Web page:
Proc. SPIE. 6865, Nanoscale Imaging, Sensing, and Actuation for Biomedical Applications V
KEYWORDS: Signal to noise ratio, Imaging systems, Sensors, Skin, Optical microscopy, Image resolution, Scanning electron microscopy, Near field scanning optical microscopy, Near field, Spatial resolution
We introduce a new aperture-type near-field scanning optical microscopy (NSOM) system, which rely on large area
(e.g., > 200 x 200 nm) aperture geometries that have sharp corners. The spatial resolution of this new near-field
imaging modality is not determined by the size of the aperture, but rather by the sharpness of the corners of the large
aperture. This approach significantly improves the light throughput of the near-field probe and therefore increases
the optical signal-to-noise ratio (SNR). Here we discuss the basics of this new near-field microscopy approach and
illustrate both theoretically and experimentally that an array of detectors can be utilized to further improve the SNR
of the near-field image.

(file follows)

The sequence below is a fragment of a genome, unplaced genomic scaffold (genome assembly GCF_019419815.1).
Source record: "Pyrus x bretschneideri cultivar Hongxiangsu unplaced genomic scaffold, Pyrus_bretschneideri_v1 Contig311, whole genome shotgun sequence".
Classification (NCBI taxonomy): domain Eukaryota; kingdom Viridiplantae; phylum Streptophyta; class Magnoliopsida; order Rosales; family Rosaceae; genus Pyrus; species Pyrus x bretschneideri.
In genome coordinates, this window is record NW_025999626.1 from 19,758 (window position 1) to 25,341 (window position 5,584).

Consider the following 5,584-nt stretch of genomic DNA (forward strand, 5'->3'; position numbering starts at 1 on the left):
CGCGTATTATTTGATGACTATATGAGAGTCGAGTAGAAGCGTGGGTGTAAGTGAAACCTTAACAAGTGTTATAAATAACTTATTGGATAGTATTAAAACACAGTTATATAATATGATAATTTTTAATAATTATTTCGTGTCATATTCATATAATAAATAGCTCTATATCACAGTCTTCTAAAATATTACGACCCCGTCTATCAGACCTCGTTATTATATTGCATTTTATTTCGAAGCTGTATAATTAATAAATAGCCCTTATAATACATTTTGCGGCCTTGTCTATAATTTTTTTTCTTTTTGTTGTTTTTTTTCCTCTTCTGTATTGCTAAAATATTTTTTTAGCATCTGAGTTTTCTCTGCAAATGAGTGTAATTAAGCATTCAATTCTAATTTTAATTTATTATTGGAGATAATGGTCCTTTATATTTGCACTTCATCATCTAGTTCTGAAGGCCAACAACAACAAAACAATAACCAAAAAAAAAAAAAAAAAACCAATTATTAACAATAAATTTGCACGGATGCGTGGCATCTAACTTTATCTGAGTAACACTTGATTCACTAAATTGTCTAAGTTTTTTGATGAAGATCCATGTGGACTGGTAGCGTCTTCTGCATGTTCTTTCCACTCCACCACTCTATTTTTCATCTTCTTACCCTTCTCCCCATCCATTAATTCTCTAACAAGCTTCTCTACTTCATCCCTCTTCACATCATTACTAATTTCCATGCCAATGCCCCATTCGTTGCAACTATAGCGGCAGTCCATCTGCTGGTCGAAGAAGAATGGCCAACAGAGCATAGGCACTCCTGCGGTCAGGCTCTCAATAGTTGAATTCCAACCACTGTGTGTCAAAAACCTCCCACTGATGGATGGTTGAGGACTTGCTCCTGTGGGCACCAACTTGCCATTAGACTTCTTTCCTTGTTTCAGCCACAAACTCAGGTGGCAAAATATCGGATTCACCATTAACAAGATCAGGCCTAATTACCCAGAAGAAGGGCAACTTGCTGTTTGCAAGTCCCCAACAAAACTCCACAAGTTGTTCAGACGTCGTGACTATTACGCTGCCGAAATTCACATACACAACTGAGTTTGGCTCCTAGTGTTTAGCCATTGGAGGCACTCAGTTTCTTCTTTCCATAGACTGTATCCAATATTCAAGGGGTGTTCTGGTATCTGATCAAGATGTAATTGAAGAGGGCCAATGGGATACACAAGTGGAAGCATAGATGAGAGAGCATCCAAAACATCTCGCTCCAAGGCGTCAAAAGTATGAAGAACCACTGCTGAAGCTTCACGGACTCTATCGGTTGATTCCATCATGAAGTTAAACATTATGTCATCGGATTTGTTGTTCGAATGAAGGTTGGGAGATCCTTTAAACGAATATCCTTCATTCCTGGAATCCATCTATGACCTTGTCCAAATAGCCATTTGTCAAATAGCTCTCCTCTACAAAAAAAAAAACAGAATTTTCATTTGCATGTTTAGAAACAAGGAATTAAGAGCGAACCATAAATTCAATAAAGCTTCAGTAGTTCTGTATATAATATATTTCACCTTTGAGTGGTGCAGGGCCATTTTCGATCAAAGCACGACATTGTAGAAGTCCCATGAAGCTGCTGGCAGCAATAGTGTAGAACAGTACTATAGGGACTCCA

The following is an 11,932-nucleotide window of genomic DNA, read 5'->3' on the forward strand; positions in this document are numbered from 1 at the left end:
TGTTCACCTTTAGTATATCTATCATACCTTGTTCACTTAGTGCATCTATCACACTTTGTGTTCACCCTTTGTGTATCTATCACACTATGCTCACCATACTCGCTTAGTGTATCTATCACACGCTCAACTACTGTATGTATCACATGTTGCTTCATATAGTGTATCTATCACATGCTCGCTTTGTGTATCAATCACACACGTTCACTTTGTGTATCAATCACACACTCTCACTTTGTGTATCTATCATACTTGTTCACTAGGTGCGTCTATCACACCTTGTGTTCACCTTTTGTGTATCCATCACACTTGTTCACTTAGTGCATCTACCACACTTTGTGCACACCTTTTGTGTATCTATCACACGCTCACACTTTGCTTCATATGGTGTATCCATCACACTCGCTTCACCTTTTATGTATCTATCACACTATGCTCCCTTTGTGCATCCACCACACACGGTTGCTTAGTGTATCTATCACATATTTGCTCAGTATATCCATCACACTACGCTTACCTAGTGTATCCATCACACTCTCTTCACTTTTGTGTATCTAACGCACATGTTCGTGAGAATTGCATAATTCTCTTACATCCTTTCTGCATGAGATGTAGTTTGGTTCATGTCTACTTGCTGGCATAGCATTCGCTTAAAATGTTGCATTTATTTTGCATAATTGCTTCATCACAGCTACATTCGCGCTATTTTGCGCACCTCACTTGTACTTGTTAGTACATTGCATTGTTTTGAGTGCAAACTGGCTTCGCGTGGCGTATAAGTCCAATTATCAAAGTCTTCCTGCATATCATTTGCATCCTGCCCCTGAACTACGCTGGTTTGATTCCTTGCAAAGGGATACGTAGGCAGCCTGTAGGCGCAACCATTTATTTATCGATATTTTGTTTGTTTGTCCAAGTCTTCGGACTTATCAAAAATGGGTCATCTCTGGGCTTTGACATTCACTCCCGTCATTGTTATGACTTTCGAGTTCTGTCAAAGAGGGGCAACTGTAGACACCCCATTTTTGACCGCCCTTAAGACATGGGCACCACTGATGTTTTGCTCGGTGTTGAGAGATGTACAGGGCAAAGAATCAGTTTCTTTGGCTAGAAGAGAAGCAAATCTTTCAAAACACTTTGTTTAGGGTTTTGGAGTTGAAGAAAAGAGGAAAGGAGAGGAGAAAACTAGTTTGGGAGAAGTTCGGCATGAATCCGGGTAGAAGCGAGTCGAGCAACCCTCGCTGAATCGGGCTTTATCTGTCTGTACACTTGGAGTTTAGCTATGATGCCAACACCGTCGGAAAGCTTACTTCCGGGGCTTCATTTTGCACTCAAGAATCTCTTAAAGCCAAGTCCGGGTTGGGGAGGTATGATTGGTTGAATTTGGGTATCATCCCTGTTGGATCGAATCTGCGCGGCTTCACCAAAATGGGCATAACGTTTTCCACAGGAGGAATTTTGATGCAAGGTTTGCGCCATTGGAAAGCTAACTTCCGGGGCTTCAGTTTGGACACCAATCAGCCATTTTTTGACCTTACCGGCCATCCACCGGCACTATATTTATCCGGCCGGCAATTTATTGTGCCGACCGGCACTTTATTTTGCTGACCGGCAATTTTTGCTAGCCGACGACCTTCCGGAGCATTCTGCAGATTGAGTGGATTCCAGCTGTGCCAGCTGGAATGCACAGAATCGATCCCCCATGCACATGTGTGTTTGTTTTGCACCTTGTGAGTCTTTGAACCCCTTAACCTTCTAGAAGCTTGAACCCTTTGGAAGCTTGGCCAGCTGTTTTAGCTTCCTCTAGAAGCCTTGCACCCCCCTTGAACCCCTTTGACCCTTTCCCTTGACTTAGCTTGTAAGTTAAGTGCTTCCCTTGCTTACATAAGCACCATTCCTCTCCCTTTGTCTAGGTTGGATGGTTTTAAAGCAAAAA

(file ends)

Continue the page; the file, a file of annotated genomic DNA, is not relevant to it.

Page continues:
Necrotic-core fibroatheromas (NCFA) with thin, mechanically weak fibrous caps overlying lipid cores comprise the majority of plaques that rupture and cause acute myocardial infarction. Laser speckle imaging (LSI) has been recently demonstrated to enable atherosclerotic plaque characterization with high accuracy. We investigate spatio-temporal analysis of LSI data, in conjunction with diffusion theory and Monte Carlo modeling of light transport, to estimate fibrous cap thickness in NCFAs. Time-varying laser speckle images of 20 NCFAs are selected for analysis. Spatio-temporal intensity fluctuations are analyzed by exponential fitting of the windowed normalized cross-correlation of sequential laser speckle patterns to obtain the speckle decorrelation time constant, (), as a function of distance from the source entry location. The distance, , at which () dropped to 65% of its maximum value is recorded. Diffusion theory and Monte Carlo models are utilized to estimate the maximum photon penetration depth, zmax(), for a distance equal to , measured from LSI. Measurements of zmax() correlate well with histological measurements of fibrous cap thickness (R=0.78,p<0.0001), and paired t-tests show no significant difference between the groups (p=0.4). These results demonstrate that spatio-temporal LSI may allow the estimation of fibrous cap thickness in NCFAs, which is an important predictor of plaque stability.